So reassure them about the timeframe of the renovations – and be honest.  Tell them you’ll definitely stick to the guidelines about when you can bang and when you can’t.  And ask them if they have some of their own guidelines they’d like you to follow – like letting them have a quiet sleep-in until 10am on Saturday morning.  Sounds fair enough.

  1. Check your insurance

And by ‘your insurance’, we mean the insurance of the people who are actually going to be hacking into the building.  A building that is commonly owned.  You get the picture.

It’s not enough to spot the word ‘insurance’ on the contractor’s website and assume you’re going to be covered for strata renovations.  What they actually need is more like public liability insurance.

And if they say ‘Yeah, all good mate’, very politely ask to see their up-to-date certificate of currency.  Why’s it so important to check?  Because accidents happen, and they can cause big damage and even injury.  And if someone makes a claim, it could be you who is on the hook for the bill.

It’s for this reason that we strongly advise that you don’t use your mate-of-a-mate who’s sort of a bit of an amateur handyman to do your bathroom plumbing and waterproofing.  Get a plumber.  A great plumber.  A great plumber who’s not going to hit a pipe.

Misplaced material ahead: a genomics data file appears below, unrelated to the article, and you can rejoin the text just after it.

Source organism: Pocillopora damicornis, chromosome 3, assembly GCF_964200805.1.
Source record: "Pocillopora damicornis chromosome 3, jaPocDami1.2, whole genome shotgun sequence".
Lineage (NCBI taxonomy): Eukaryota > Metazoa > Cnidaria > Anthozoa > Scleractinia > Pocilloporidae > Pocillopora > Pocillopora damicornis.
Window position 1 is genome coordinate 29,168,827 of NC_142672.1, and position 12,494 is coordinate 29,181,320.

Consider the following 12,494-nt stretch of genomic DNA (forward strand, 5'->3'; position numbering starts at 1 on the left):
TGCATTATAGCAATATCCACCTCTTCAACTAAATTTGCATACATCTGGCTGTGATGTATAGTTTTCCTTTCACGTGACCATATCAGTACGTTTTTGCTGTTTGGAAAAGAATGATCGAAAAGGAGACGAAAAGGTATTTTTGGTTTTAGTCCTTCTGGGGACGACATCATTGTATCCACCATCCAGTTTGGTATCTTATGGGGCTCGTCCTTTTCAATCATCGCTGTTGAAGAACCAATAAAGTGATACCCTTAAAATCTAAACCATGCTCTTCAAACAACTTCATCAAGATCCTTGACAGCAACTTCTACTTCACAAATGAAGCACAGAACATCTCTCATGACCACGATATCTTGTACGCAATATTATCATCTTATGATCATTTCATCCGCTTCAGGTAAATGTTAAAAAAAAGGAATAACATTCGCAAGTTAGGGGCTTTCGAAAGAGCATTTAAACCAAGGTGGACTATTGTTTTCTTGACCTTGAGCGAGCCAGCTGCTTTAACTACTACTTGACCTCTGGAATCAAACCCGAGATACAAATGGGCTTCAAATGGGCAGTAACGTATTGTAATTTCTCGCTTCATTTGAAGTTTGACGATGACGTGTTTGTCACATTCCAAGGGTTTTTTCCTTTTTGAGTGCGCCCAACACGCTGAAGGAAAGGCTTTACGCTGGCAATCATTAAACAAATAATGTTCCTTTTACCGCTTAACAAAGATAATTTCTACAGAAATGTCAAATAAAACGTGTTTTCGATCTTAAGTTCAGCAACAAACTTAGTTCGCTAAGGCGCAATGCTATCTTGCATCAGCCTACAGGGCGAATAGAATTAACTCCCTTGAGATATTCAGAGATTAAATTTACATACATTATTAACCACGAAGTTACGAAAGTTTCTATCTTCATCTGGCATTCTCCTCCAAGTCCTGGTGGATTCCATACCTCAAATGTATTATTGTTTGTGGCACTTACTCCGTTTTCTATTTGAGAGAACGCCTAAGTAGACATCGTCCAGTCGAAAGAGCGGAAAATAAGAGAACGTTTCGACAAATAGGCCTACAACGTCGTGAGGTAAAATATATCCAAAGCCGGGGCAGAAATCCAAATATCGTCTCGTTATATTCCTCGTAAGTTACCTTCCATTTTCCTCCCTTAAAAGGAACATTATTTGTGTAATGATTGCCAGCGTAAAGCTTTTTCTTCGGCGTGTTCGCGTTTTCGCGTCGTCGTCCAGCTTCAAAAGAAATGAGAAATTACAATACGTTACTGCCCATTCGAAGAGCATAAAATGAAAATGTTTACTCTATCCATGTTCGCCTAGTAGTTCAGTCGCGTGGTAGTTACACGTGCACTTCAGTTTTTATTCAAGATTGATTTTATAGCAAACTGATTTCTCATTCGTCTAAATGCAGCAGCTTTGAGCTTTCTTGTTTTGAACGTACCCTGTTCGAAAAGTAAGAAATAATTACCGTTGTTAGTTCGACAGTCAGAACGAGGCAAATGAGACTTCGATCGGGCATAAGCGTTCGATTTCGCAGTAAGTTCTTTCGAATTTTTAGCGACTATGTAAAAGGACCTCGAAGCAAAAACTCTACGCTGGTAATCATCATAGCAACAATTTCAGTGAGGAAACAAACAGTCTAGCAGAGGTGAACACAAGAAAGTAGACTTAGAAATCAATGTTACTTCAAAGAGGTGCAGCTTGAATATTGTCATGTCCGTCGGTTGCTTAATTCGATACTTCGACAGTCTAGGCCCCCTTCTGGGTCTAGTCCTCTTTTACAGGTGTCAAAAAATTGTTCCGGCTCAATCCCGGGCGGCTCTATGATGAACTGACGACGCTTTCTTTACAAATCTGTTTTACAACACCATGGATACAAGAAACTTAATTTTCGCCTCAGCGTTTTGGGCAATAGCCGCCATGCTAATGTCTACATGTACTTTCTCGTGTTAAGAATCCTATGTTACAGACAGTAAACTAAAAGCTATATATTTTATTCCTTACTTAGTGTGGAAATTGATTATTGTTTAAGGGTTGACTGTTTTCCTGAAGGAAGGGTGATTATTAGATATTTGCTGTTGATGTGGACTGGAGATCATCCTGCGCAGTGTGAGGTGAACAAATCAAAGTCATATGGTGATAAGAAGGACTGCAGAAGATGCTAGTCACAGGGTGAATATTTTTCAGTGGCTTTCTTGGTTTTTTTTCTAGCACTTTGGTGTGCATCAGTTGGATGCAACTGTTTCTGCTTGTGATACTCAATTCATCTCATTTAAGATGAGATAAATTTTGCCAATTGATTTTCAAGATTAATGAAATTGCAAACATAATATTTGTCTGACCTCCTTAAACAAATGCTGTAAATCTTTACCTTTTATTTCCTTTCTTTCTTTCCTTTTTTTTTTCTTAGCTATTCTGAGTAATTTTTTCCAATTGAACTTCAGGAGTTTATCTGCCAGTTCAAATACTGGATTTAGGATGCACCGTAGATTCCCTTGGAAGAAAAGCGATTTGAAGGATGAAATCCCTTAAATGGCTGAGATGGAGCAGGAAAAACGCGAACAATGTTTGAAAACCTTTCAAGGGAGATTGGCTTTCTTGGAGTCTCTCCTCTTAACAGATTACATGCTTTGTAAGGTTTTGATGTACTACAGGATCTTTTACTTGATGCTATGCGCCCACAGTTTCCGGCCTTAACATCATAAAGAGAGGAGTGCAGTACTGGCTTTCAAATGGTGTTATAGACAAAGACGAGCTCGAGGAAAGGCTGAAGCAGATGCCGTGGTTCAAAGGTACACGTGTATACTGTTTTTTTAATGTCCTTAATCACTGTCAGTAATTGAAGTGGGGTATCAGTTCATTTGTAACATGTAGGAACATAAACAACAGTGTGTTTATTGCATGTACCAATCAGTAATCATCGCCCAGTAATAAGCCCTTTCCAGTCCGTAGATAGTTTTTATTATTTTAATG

Finally, update your own insurance.  If your renovation adds $50,000 value to your apartment and disaster strikes, you really don’t want to be $50k out of pocket, do you?

So while renovating a strata-titled property means meticulous planning and knowing your stuff, it definitely can be done and it can even be smooth sailing.  Good luck and happy strata renovating!

Five Tips for Strata Renovations – do you have any more?

About the author

Andrew Maitland

Andrew Maitland

Andrew is a professional journalist, writer and copywriter with close to two decades of experience. He has thousands of published works and is a head contributor for Strataville.

1 Comment

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  • Thanks for another informative blog post. A great place for this kind of information written in such a perfect way. I’m working on a project and your information on strata renovations has been helpful.